Looking for a blog series that reviews episodic anime (or the occasional full-length movie), both old and new? Welcome to Irregular Reconnaissance.
As the name implies, the Irregular Reconnaissance scout report on anime shows is ready when it’s ready. Typically, you’ll find five shows in a single report, and at least three episodes of each have passed since the previous review.
What you won’t find are spoilers. That’s a fine line to walk at times, as the goal is very much to let you know how the anime is progressing.
Ultimately, the last two lines of each anime review tell you the same two things; where you can find the anime to watch it for yourself (geography allowing) and a quick rating.
You’re also welcome to leave your own reviews in the comments below. It’s a brand new comment system too. Stick clear of spoilers, though.
In this Irregular Reconnaissance;
Boruto: Naruto Next Generations
Episodes 184 to 189
It feels like betrayal is part of the Naruto legacy, and I keep on waiting for the big shoe to drop in Naruto.
The little shoe dropped instead, and it still hurts. It’s a minor character who has joined the baddies. It’s a testament to the show’s storytelling that we know who this person is, why it matters and how the others might be feeling.
The sinister organisation that the Leaf Shinobi are up against are divided into two; Outers and Inners. It’s an excellent structure as it means those Outers can be quickly built up and then sacrificed on the altar of the plot. If they’re monsters, then that doesn’t necessarily reflect on the Inners. That is, of course, to contrast that monstrous power against the even more extraordinary abilities of the Inners.
I can’t shake some questions, though. Where were these people during the war? And why does no one know about them?
Pacific Rim: The Black
Episodes 5 to 7
I told a friend that I enjoyed Pacific Rim: The Black. The response? The second movie spoilt the franchise for me.
Ah, yes. I see where you’re coming from. I’ve some good news then. I think Pacific Rim: The Black helps with that. Just a little. The sliver of hope the anime provides is the willingness to build some mythology for Pacific Rim, reference the sequel’s events and hint to greater significance.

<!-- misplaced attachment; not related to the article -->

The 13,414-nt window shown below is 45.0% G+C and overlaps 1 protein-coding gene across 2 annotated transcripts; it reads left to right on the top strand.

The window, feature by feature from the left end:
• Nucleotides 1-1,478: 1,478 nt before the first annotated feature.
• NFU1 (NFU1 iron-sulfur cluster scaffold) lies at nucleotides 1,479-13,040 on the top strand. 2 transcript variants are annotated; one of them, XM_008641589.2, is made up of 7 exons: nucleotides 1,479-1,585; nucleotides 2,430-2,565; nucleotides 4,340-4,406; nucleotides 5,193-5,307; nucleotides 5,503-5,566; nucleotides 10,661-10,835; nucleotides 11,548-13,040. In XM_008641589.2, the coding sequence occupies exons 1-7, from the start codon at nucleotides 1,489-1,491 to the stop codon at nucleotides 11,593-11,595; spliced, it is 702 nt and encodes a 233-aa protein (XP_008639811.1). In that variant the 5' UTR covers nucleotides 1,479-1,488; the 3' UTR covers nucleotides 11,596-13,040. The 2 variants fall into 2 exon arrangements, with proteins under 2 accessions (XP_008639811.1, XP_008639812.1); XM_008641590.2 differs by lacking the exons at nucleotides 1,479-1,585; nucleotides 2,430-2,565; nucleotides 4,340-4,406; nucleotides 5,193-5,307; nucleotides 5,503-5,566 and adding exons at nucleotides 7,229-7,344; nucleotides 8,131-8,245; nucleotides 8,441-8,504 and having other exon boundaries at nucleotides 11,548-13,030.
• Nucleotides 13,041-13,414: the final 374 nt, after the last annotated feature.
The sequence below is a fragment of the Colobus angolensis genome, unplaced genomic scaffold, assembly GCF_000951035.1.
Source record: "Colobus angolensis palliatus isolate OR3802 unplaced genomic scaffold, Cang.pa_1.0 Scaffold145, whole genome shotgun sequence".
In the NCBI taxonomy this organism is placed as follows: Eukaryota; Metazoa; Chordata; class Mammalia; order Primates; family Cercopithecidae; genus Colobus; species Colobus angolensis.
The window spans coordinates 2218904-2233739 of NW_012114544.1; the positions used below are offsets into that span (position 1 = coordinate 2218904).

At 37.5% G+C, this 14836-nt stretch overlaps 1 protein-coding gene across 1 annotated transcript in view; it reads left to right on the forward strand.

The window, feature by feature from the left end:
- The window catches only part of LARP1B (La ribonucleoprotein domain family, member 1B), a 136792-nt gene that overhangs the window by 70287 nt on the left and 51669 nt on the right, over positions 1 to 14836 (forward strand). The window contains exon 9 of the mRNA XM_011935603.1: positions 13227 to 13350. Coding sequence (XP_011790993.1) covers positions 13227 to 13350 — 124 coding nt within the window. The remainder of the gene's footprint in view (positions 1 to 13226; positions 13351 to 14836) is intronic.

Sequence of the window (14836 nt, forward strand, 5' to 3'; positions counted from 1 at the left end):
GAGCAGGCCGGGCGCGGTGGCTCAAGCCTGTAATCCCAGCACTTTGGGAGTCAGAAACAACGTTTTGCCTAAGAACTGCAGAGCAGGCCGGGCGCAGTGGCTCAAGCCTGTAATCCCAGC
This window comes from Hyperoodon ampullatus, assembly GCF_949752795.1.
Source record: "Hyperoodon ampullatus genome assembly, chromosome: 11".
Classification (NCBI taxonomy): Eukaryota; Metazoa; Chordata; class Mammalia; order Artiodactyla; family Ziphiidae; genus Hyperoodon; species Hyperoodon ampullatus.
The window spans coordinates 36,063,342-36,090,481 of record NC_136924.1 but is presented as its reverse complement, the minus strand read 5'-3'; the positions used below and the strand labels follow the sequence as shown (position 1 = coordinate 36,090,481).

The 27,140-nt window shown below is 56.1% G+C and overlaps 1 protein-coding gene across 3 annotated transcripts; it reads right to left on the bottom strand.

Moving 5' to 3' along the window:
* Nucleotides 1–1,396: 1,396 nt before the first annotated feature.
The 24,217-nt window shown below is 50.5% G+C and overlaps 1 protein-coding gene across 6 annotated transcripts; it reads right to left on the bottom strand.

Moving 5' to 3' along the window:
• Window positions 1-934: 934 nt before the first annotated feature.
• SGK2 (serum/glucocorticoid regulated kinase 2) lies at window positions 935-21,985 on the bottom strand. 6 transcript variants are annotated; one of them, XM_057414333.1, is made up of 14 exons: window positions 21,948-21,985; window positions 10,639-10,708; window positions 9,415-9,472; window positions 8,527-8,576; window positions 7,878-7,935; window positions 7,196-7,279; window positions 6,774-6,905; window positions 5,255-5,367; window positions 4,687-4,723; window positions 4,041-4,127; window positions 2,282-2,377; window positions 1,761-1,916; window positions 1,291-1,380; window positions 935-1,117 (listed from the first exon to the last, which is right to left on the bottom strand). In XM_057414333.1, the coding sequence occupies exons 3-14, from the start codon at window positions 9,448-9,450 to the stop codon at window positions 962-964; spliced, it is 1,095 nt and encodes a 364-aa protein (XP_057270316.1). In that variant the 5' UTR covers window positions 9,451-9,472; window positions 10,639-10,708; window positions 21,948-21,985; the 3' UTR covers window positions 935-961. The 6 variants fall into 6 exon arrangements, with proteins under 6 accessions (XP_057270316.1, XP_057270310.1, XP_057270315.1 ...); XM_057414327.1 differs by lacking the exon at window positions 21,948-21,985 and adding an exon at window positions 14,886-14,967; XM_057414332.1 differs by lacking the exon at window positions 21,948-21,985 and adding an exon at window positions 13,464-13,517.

At 7 episodes in total, this is not a long Pacific Rim series. It’s about the right length, though. It’s one arc that finishes with a showdown with the big bad from earlier on. Although it perhaps leaves things unresolved with other big bad from earlier on. That’s spoiler-free talk, right there.
I’m not even going to suggest there’s a surprise twist as that particular revelation has been visible and evident for many episodes now. It creates more questions than it answers and is powerful bait for season two. Let’s hope that happens.
Thus Spoke Kishibe Rohan
Episodes 1 to 4
When I admit that I watched Thus Spoke Kishibe Rohan when it landed on Netflix and then pretty much forgot to include it in an Irregular Reconnaissance report until now, then it’ll reflect more harshly on the show than is fair.
I did forget about it, but that’s because there are only four episodes. It’s gone in barely over 90 minutes.
Pretty much everything here is weird. Thus Spoke Kishibe Rohan is a spin-off from a JoJo’s Bizarre Adventure arc that Netflix hasn’t shown yet. We don’t know who Rohan is.
These four episodes are, well, ghost stories told by him.
Good news, you don’t need to know who Kishibe Rohan is or even anything about JoJo’s Bizarre Adventure (although it does help with the final episode) to watch the series.
Tiger and Bunny
Episodes 1 to 6
Tiger and Bunny came out in 2011, 10 years ago, and I haven’t seen it yet. Since Netflix added it to their catalogue recently, I took the chance to catch up.
My experience so far has been a bit of a u-curve. I thought the first episode set things up nicely; superheroes competing to catch criminals in a reality TV show earn them points. The background was amazing too, a wonderfully detailed and realised city.
The next few episodes are much weaker, and I nearly gave up. I was, admittedly, using the show as my post-midnight attempt to calm the brain down into a sense of sleep. Listening to people moan, rightly or wrongly, about their lot in life wasn’t that appealing.
I’m glad I stuck with it, though. Slowly but surely, we’re getting to know the other heroes, and you could argue this is a better way to “build the adventuring party” than the traditional meet them one episode at a time.
Next, I hope, comes some plot.
Status: Average, showing hints of what made it famous.
Episodes 7 to 10
There are many reasons to be frustrated at High-Rise Invasion. My main grumble is this; it had potential, and it let us down.
We’ve a plucky schoolgirl summoned to a strange world of towering buildings connected by rope bridges, and yet vertigo was never once explored.
She’s harassed by masked serial killers, except she never is. Not really.
Then the show starts to build up mythology only to break each rule a few seconds later. Was this a manga that they condensed badly? I don’t know, but it has that vibe.
Episode 10 is the last one, but it’s hardly an “end” to the series. The show just kinda stops after parodying itself with an emo-hulk of a Mask.
Status: Below Average.
Signing off on this collection of mini anime reviews. There’s a mix of old shows and new in this week’s contribution and lots to look forward to in the forthcoming seasons. Have you found any shows that you think are hit or miss? Let us know in the comments below or in the Geek Native Discord.